We share the earth with 5–10 million species or more. By choosing how much of the planet’s biocapacity we appropriate, we determine how much is left for their use. To maintain biodiversity, it is essential that a part of the biosphere’s productive capacity is reserved for the survival of other species, and that this share is split between all biogeographic realms and major biomes.

To manage the transition to sustainability, we need measures that demonstrate where we have been, where we are today, and how far we still have to go. The Living Planet

Index and the Ecological Footprint help to establish baselines, set targets, and monitor achievements and failures. Such vital information can stimulate the creativity and innovation required to address humanity’s biggest challenge: how can we live well while sustaining the planet’s other species and living within the capacity of one earth.

Living Planet Index

The Living Planet Index is a measure of the state of the world’s biodiversity based on trends from 1970 to 2003 in over 3,600 populations of more than 1,300 vertebrate species from around the world. It is calculated as the average of three separate indices that measure trends in populations of 695 terrestrial species, 274 marine species, and 344 freshwater species.

The index shows an overall decline of around 30% over the 33-year period, as do each of the terrestrial, marine, and freshwater indices individually. The decline in the indices, and in particular the freshwater index, is less than in previous reports, because the indices have been aggregated in a different way, designed to reduce the degree of uncertainty around them

No attempt is made to select species on the basis of geography, ecology, or taxonomy, so the index dataset contains more population trends from well researched groups, especially birds, and well-studied regions, particularly Europe and North America. In compensation, temperate and tropical regions are given equal weight (with equal weight to each species in each region) within the terrestrial and freshwater indices, and to ocean basins within the marine index.

Ecological Footprint
The Ecological Footprint measures humanity’s demand on the biosphere in terms of the area of biologically productive land and sea required to provide the resources we use and to absorb our waste. In 2003 the global Ecological Footprint was 14.1 billion global hectares, or 2.2 global hectares per person (a global hectare is a hectare with world-average ability to produce resources and absorb wastes). The total supply of productive area, or biocapacity, in 2003 was 11.2 global hectares, or 1.8 global hectares per person.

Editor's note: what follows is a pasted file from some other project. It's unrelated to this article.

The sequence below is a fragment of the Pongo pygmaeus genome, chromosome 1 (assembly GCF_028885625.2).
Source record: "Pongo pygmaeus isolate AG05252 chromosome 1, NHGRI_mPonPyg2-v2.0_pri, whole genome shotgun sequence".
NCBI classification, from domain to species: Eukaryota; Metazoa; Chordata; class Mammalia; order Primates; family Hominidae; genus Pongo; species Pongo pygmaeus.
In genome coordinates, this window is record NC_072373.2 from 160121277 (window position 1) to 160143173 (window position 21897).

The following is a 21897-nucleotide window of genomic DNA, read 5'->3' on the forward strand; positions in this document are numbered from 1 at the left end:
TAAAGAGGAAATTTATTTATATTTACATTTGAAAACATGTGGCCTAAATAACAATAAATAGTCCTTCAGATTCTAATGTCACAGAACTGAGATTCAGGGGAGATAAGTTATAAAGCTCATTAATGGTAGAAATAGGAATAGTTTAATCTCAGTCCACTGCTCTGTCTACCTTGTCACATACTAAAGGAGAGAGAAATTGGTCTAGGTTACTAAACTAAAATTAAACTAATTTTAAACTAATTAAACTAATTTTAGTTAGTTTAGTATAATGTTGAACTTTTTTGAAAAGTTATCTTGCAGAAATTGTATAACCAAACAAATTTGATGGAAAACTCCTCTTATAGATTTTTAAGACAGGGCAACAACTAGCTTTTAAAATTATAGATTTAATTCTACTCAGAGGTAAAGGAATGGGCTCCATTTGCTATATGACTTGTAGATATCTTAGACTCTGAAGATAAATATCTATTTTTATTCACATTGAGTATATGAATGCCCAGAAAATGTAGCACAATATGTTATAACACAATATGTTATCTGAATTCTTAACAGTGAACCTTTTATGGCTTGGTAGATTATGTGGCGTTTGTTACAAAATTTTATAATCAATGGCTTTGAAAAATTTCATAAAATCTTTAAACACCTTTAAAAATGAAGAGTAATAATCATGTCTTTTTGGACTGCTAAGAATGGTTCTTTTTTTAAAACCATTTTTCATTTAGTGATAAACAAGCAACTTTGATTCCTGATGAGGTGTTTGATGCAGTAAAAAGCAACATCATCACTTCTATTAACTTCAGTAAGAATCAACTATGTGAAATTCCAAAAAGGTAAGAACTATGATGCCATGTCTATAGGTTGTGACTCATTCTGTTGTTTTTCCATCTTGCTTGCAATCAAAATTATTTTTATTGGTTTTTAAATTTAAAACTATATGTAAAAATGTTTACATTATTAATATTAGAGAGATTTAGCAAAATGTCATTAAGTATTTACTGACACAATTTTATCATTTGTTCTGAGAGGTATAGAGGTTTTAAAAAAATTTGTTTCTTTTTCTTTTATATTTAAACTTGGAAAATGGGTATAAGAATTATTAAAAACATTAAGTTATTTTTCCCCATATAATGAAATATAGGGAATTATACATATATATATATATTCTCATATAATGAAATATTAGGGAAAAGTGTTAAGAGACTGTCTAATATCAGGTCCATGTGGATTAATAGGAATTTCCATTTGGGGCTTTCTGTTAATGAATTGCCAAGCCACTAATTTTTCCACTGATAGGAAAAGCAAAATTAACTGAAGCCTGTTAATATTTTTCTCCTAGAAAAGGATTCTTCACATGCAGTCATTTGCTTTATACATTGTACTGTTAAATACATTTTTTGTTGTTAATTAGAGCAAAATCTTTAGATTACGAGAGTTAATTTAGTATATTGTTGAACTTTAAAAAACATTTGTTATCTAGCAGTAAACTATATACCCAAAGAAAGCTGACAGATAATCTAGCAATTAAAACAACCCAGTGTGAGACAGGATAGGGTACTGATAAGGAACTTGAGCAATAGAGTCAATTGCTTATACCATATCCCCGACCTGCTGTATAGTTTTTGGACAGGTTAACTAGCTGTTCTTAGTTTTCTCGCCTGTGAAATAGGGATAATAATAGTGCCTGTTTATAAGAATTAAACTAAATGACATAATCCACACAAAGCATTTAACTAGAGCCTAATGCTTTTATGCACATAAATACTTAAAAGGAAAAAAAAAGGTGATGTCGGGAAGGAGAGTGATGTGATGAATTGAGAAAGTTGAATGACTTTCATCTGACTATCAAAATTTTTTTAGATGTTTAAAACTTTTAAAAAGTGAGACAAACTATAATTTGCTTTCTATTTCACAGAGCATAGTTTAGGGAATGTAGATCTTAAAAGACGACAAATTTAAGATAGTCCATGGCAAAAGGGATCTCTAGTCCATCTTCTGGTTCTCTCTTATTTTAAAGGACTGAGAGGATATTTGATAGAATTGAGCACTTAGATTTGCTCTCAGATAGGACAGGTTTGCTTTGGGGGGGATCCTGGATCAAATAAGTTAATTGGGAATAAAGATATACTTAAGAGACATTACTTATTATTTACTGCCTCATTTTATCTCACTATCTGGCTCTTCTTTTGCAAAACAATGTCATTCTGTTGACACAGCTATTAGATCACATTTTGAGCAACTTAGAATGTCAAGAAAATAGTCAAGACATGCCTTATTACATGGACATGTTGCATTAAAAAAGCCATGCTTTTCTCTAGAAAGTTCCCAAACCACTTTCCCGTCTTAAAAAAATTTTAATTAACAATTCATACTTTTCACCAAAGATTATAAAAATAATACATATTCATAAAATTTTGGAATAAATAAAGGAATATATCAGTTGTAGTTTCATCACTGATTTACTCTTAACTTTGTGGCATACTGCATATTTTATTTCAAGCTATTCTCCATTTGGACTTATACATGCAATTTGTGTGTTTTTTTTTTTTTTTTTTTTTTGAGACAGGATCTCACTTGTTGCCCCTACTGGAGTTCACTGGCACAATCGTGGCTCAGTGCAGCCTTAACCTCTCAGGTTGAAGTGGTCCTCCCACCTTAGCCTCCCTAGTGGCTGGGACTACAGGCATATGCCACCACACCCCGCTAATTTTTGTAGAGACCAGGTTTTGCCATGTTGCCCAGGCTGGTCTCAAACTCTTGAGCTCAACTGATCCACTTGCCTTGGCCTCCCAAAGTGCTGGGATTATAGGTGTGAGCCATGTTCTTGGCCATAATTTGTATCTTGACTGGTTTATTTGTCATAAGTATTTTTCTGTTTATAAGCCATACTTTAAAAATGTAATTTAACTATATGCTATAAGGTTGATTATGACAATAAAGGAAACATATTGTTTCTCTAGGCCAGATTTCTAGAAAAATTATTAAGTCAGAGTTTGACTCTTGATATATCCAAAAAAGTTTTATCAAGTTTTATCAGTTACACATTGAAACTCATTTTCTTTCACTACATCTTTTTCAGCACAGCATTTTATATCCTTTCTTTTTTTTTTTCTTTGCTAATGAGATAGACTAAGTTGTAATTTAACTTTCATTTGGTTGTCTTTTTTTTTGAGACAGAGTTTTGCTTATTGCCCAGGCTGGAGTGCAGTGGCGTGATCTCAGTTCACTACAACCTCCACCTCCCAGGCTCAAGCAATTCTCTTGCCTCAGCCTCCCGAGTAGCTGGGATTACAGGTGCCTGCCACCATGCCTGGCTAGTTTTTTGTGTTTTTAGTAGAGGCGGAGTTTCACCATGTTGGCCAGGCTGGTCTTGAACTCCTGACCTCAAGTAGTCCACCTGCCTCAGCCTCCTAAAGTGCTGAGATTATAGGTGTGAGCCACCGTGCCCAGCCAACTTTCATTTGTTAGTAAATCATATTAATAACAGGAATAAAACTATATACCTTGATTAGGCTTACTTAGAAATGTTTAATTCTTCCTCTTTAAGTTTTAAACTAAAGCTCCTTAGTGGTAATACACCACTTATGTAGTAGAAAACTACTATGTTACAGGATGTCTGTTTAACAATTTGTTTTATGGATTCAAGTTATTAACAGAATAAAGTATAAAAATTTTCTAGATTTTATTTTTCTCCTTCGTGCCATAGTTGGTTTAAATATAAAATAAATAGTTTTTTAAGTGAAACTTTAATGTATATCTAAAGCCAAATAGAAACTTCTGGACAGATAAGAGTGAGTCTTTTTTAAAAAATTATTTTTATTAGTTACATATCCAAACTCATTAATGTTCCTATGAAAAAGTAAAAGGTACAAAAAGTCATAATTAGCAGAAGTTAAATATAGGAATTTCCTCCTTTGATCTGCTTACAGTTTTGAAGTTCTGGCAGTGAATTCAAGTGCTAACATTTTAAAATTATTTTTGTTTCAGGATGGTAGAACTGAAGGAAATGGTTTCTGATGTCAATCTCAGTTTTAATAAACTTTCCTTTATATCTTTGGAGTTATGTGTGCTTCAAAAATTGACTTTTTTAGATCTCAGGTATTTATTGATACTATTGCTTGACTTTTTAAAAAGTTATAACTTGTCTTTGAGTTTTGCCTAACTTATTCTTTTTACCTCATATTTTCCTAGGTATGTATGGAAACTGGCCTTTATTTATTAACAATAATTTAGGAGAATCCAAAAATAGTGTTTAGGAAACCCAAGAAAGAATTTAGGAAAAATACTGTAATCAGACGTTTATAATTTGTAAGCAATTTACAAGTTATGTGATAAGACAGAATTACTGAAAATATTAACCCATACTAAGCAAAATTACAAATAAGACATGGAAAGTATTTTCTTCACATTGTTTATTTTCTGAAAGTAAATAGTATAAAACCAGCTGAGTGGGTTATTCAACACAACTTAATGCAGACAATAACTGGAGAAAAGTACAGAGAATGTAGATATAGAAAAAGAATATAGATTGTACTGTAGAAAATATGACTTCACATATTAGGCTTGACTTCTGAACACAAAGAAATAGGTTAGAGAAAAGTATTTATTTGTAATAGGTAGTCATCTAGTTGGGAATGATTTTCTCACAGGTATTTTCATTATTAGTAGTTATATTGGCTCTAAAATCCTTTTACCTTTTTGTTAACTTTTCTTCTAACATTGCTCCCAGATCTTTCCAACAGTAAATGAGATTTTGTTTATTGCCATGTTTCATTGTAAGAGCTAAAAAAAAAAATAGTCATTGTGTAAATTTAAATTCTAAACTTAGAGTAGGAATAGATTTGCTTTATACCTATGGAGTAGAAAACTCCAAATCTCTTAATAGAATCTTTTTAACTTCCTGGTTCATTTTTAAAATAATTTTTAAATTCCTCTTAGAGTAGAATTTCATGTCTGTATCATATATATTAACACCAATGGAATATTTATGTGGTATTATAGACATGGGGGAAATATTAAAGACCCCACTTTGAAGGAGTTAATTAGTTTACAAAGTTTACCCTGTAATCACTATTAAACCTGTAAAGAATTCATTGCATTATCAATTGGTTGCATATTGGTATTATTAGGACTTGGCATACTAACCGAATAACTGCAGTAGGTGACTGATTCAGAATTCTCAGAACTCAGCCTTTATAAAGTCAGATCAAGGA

The footprint of a country includes all the cropland, grazing land, forest, and fishing grounds required to produce the food, fibre, and timber it consumes, to absorb the wastes emitted in generating the energy it uses, and to provide space for its infrastructure.

People consume resources and ecological services from all over the world, so their footprint is the sum of these areas, wherever they may be on the planet.

Humanity’s footprint first grew larger than global biocapacity in the 1980s; this overshoot has been increasing every year since, with demand exceeding supply by about 25% in 2003. This means that it took approximately a year and three months for the earth to produce the ecological resources we used in that year.

Separating the Ecological Footprint into its individual components demonstrates how each one contributes to humanity’s overall demand on the planet. Figure 19 tracks these components in constant 2003 global hectares, which adjust for annual changes in the productivity of an average hectare. This makes it possible to compare absolute levels of demand over time. The CO2 footprint, from the use of fossil fuels, was the fastest growing component, increasing more than ninefold from 1961 to 2003.

How is it possible for an economy to continue operating in overshoot? Over time, the earth builds up ecological assets, like forests and fisheries. These accumulated stocks can, for a limited period, be harvested faster than they regenerate. CO2 can also be emitted into the atmosphere faster than it is removed, accumulating over time.

For three decades now we have been in overshoot, drawing down these assets and increasing the amount of CO2 in the air. We cannot remain in overshoot much longer without depleting the planet’s biological resources and interfering with its long-term ability to renew them.